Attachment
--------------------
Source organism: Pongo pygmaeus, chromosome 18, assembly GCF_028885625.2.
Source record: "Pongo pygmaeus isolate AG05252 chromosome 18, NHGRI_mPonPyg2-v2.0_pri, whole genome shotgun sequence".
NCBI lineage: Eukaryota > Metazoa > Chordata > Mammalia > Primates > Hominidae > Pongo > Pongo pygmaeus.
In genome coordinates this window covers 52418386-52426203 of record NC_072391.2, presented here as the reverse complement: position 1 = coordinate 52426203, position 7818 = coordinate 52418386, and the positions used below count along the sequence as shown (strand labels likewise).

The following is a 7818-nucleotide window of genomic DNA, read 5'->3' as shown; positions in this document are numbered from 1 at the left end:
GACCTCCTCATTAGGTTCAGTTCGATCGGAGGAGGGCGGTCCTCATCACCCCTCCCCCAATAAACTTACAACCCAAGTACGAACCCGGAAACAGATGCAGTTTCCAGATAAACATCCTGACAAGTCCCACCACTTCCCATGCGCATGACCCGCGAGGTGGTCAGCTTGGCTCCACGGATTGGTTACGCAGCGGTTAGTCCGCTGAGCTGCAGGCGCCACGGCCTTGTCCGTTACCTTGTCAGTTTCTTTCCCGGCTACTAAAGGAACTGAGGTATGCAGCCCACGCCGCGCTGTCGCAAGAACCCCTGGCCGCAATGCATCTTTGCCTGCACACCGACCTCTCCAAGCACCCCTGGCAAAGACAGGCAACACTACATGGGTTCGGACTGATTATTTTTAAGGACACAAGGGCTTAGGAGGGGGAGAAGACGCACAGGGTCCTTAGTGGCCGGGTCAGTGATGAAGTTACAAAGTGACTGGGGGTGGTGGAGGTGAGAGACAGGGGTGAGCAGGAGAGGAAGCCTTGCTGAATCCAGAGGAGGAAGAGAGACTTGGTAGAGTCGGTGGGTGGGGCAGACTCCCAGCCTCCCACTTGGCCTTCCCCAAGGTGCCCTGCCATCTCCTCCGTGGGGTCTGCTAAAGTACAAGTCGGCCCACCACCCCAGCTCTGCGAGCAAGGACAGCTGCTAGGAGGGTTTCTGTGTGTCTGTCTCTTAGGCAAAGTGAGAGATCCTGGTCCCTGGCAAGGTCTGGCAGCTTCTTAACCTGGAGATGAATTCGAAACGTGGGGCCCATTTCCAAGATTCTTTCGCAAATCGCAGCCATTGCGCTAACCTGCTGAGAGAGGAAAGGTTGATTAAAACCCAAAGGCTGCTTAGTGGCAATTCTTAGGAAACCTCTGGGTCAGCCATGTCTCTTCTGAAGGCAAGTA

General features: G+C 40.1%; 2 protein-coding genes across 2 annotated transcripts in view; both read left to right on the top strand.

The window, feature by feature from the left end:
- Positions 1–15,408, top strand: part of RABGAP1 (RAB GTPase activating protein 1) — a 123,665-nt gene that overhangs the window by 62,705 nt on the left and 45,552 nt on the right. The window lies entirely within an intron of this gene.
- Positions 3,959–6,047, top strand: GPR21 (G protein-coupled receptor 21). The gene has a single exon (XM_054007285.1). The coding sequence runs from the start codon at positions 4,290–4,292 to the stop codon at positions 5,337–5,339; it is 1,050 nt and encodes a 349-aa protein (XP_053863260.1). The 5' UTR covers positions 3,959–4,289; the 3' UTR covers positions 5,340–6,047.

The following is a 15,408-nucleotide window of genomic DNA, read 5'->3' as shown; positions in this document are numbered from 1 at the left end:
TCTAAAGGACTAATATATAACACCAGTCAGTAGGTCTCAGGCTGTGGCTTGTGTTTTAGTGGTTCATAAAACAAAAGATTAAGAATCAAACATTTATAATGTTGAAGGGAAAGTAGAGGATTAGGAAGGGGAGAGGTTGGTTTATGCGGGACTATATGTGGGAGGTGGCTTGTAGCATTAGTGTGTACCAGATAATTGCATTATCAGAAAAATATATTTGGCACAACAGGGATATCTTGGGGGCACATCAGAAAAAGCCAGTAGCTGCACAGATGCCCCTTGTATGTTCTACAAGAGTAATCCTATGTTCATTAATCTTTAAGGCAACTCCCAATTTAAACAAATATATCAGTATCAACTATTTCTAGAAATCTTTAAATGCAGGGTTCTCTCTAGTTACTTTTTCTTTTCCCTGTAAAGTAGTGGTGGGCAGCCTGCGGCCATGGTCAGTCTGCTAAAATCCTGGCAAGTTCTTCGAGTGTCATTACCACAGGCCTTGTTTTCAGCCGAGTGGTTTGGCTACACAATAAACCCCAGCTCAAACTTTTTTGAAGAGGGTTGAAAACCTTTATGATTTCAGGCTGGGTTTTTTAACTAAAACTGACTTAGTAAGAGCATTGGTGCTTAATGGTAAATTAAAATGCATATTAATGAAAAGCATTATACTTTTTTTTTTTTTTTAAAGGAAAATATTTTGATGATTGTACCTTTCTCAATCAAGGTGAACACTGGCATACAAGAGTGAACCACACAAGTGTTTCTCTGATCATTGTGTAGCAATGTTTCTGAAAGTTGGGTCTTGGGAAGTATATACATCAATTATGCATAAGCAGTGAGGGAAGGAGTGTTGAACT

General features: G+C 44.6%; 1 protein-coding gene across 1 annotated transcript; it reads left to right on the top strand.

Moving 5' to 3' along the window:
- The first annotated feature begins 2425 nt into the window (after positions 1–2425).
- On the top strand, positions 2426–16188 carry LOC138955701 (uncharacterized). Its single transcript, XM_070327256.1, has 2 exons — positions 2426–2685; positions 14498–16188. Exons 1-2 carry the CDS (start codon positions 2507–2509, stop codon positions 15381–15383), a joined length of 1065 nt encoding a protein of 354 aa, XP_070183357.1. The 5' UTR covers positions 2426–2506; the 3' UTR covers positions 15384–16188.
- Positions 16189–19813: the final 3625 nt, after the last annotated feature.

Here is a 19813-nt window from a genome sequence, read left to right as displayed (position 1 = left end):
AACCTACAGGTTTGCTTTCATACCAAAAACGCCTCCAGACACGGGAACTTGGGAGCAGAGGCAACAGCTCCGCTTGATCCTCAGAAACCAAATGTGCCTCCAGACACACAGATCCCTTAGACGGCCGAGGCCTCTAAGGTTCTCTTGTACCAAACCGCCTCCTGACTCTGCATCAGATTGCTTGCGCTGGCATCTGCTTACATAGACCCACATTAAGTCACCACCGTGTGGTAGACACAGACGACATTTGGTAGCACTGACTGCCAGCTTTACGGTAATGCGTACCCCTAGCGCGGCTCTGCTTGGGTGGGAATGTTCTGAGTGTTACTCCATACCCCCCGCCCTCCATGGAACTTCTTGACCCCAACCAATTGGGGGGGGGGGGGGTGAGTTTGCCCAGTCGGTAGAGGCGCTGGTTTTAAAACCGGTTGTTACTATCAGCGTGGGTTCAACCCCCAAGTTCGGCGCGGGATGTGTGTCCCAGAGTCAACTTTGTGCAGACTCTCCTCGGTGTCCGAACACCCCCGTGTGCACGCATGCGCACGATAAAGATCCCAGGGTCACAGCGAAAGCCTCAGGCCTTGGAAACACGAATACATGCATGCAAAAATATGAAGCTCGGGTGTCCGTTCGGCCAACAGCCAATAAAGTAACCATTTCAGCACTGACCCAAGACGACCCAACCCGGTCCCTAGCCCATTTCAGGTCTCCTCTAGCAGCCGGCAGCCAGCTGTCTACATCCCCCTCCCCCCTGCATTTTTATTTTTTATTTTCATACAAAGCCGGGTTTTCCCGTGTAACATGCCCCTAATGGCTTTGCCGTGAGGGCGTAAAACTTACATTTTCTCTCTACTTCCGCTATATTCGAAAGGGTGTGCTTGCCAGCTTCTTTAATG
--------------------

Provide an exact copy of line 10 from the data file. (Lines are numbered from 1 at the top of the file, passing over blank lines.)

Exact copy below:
- Positions 3,959–6,047, top strand: GPR21 (G protein-coupled receptor 21). The gene has a single exon (XM_054007285.1). The coding sequence runs from the start codon at positions 4,290–4,292 to the stop codon at positions 5,337–5,339; it is 1,050 nt and encodes a 349-aa protein (XP_053863260.1). The 5' UTR covers positions 3,959–4,289; the 3' UTR covers positions 5,340–6,047.